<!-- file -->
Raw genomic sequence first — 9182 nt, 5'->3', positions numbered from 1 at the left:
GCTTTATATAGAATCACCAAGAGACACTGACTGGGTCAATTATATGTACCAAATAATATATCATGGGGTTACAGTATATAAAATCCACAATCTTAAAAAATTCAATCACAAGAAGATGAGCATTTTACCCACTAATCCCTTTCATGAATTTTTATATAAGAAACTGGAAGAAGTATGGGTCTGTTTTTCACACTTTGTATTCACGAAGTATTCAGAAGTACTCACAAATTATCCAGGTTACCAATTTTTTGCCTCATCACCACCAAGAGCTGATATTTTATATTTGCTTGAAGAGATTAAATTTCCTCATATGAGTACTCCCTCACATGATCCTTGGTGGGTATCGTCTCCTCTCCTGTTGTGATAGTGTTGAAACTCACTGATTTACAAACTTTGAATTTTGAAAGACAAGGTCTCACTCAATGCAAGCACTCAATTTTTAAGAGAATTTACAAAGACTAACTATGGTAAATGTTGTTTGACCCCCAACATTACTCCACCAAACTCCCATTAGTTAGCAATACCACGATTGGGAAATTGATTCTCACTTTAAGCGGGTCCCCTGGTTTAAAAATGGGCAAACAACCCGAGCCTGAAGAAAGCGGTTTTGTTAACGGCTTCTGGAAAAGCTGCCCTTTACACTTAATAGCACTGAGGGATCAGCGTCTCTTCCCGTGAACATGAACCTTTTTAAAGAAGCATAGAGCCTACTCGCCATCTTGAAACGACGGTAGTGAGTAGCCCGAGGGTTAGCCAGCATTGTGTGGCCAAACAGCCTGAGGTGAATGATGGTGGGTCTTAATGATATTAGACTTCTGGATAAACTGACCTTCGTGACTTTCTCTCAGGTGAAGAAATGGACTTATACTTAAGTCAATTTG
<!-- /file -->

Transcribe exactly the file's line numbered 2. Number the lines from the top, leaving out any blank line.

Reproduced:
GCTTTATATAGAATCACCAAGAGACACTGACTGGGTCAATTATATGTACCAAATAATATATCATGGGGTTACAGTATATAAAATCCACAATCTTAAAAAATTCAATCACAAGAAGATGAGCATTTTACCCACTAATCCCTTTCATGAATTTTTATATAAGAAACTGGAAGAAGTATGGGTCTGTTTTTCACACTTTGTATTCACGAAGTATTCAGAAGTACTCACAAATTATCCAGGTTACCAATTTTTTGCCTCATCACCACCAAGAGCTGATATTTTATATTTGCTTGAAGAGATTAAATTTCCTCATATGAGTACTCCCTCACATGATCCTTGGTGGGTATCGTCTCCTCTCCTGTTGTGATAGTGTTGAAACTCACTGATTTACAAACTTTGAATTTTGAAAGACAAGGTCTCACTCAATGCAAGCACTCAATTTTTAAGAGAATTTACAAAGACTAACTATGGTAAATGTTGTTTGACCCCCAACATTACTCCACCAAACTCCCATTAGTTAGCAATACCACGATTGGGAAATTGATTCTCACTTTAAGCGGGTCCCCTGGTTTAAAAATGGGCAAACAACCCGAGCCTGAAGAAAGCGGTTTTGTTAACGGCTTCTGGAAAAGCTGCCCTTTACACTTAATAGCACTGAGGGATCAGCGTCTCTTCCCGTGAACATGAACCTTTTTAAAGAAGCATAGAGCCTACTCGCCATCTTGAAACGACGGTAGTGAGTAGCCCGAGGGTTAGCCAGCATTGTGTGGCCAAACAGCCTGAGGTGAATGATGGTGGGTCTTAATGATATTAGACTTCTGGATAAACTGACCTTCGTGACTTTCTCTCAGGTGAAGAAATGGACTTATACTTAAGTCAATTTG